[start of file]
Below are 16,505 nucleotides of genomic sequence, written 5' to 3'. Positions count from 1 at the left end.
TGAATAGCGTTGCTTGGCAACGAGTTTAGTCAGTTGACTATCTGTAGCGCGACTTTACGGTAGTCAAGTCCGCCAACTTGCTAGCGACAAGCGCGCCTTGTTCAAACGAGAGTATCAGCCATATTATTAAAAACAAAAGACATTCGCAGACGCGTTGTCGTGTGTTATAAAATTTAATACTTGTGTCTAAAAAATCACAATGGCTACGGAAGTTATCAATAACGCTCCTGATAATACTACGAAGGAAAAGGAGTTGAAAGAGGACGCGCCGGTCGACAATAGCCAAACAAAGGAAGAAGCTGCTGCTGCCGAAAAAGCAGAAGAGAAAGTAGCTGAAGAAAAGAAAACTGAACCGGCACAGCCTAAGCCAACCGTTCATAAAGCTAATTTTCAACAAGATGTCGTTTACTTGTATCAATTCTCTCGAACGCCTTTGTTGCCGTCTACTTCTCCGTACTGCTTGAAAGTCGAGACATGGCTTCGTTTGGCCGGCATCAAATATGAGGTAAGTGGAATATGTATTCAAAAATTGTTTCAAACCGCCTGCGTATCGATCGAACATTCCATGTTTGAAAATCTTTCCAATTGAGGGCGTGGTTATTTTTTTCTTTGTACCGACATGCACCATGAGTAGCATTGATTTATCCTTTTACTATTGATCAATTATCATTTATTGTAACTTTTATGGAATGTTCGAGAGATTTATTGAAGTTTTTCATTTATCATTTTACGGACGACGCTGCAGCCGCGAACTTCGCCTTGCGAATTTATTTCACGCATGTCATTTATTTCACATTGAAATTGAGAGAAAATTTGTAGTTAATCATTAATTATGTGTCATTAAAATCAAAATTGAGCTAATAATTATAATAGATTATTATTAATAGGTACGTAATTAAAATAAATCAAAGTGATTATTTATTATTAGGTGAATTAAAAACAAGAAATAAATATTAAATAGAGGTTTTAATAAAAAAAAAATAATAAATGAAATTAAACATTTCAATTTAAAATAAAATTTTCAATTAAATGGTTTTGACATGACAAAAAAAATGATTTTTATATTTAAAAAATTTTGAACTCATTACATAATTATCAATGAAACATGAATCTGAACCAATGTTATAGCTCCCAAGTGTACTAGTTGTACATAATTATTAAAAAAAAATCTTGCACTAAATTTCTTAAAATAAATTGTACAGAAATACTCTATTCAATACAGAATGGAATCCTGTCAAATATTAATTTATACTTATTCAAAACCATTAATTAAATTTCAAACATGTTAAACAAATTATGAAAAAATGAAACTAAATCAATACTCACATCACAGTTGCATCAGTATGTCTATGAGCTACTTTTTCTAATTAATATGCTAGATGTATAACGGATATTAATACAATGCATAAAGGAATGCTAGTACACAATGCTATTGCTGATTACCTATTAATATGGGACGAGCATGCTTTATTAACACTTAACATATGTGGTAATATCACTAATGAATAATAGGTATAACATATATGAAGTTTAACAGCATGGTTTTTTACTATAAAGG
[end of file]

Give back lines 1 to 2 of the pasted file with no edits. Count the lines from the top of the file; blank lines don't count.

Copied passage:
Below are 16,505 nucleotides of genomic sequence, written 5' to 3'. Positions count from 1 at the left end.
TGAATAGCGTTGCTTGGCAACGAGTTTAGTCAGTTGACTATCTGTAGCGCGACTTTACGGTAGTCAAGTCCGCCAACTTGCTAGCGACAAGCGCGCCTTGTTCAAACGAGAGTATCAGCCATATTATTAAAAACAAAAGACATTCGCAGACGCGTTGTCGTGTGTTATAAAATTTAATACTTGTGTCTAAAAAATCACAATGGCTACGGAAGTTATCAATAACGCTCCTGATAATACTACGAAGGAAAAGGAGTTGAAAGAGGACGCGCCGGTCGACAATAGCCAAACAAAGGAAGAAGCTGCTGCTGCCGAAAAAGCAGAAGAGAAAGTAGCTGAAGAAAAGAAAACTGAACCGGCACAGCCTAAGCCAACCGTTCATAAAGCTAATTTTCAACAAGATGTCGTTTACTTGTATCAATTCTCTCGAACGCCTTTGTTGCCGTCTACTTCTCCGTACTGCTTGAAAGTCGAGACATGGCTTCGTTTGGCCGGCATCAAATATGAGGTAAGTGGAATATGTATTCAAAAATTGTTTCAAACCGCCTGCGTATCGATCGAACATTCCATGTTTGAAAATCTTTCCAATTGAGGGCGTGGTTATTTTTTTCTTTGTACCGACATGCACCATGAGTAGCATTGATTTATCCTTTTACTATTGATCAATTATCATTTATTGTAACTTTTATGGAATGTTCGAGAGATTTATTGAAGTTTTTCATTTATCATTTTACGGACGACGCTGCAGCCGCGAACTTCGCCTTGCGAATTTATTTCACGCATGTCATTTATTTCACATTGAAATTGAGAGAAAATTTGTAGTTAATCATTAATTATGTGTCATTAAAATCAAAATTGAGCTAATAATTATAATAGATTATTATTAATAGGTACGTAATTAAAATAAATCAAAGTGATTATTTATTATTAGGTGAATTAAAAACAAGAAATAAATATTAAATAGAGGTTTTAATAAAAAAAAAATAATAAATGAAATTAAACATTTCAATTTAAAATAAAATTTTCAATTAAATGGTTTTGACATGACAAAAAAAATGATTTTTATATTTAAAAAATTTTGAACTCATTACATAATTATCAATGAAACATGAATCTGAACCAATGTTATAGCTCCCAAGTGTACTAGTTGTACATAATTATTAAAAAAAAATCTTGCACTAAATTTCTTAAAATAAATTGTACAGAAATACTCTATTCAATACAGAATGGAATCCTGTCAAATATTAATTTATACTTATTCAAAACCATTAATTAAATTTCAAACATGTTAAACAAATTATGAAAAAATGAAACTAAATCAATACTCACATCACAGTTGCATCAGTATGTCTATGAGCTACTTTTTCTAATTAATATGCTAGATGTATAACGGATATTAATACAATGCATAAAGGAATGCTAGTACACAATGCTATTGCTGATTACCTATTAATATGGGACGAGCATGCTTTATTAACACTTAACATATGTGGTAATATCACTAATGAATAATAGGTATAACATATATGAAGTTTAACAGCATGGTTTTTTACTATAAAGG